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    What ratio of artifacts would one expect to be discovered that are nearly ten times as old, and therefore to be found deeper, with more dispersal due to weathering and geologic action (including ice ages). Also add in the bias of those doing the digging, most of whom must be thinking Clovis, Clovis, Clovis.
     
  10. May 3, 2017 #9

    mfb

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    If the population would have been similar the whole time, I would expect a relatively smooth distribution that drops slower than exponentially. Certainly not a lot of recent samples, then 100,000 years of nothing and then one very old sample. Possible: sure. Likely? I don't think.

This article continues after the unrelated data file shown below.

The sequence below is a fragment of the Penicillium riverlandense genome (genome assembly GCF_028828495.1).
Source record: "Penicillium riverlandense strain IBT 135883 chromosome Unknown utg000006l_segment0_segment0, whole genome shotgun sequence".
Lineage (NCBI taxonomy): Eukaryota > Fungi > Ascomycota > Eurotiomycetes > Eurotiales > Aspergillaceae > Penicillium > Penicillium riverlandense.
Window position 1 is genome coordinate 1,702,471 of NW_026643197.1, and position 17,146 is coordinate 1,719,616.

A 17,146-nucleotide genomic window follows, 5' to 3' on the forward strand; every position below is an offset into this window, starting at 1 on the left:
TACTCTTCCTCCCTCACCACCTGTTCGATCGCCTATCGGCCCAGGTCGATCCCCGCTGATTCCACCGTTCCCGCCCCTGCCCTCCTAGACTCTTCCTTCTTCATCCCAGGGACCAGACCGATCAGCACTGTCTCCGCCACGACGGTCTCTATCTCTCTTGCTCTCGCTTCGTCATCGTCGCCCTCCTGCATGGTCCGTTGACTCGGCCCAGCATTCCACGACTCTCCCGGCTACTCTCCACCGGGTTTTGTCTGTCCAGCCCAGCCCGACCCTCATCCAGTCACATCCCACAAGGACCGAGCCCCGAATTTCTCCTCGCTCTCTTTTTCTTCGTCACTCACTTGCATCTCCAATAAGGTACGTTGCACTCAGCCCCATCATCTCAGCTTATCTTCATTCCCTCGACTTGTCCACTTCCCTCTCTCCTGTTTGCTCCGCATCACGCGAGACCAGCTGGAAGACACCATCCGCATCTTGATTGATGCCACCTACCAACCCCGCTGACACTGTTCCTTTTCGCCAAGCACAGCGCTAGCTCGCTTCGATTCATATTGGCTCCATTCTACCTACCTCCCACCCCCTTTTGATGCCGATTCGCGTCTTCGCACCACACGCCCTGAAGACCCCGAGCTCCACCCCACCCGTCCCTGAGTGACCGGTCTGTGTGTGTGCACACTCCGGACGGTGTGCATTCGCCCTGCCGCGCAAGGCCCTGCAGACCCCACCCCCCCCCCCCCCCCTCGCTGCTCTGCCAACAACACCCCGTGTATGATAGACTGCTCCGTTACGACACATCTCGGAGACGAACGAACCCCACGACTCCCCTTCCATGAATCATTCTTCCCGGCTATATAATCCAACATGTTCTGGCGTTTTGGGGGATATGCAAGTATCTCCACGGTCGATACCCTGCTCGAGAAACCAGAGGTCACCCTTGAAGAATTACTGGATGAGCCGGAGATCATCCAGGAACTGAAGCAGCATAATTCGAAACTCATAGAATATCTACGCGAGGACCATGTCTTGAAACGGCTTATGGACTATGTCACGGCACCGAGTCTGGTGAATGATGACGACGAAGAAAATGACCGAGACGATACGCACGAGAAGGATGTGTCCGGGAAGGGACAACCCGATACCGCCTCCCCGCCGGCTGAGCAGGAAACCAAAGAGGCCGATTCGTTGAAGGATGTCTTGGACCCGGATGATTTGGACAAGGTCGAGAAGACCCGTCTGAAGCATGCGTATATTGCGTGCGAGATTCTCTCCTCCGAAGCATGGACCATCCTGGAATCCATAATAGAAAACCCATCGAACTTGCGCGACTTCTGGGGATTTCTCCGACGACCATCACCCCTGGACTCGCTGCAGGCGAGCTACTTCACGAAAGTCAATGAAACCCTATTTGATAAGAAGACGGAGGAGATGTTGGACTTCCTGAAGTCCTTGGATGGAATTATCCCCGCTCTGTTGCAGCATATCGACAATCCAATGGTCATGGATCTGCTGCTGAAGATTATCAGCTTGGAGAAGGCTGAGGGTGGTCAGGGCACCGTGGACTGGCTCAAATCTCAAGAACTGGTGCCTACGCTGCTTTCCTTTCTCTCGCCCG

11. May 3, 2017 #10
    Sea Otters are marine mammals, and while rarely seen on shore, are very clumsy there. Their tool use is typically limited to trying to crack open food, and their food is derived from the ocean, so it seems highly unlikely that they would retrieve stones or bones from land to use in the water. The principle of least astonishment would instead lead us to consider other mastodons. These are far more likely as they were terrestrial, endemic to the area and time in question (we have the bones of one there, after all) - and of enormous size - enough mass to break bones. Their close relatives, the elephants, are known to use their trunks to pick up and even throw objects, and are also well known to be very curious about and to manipulate the bones of deceased members of their own species.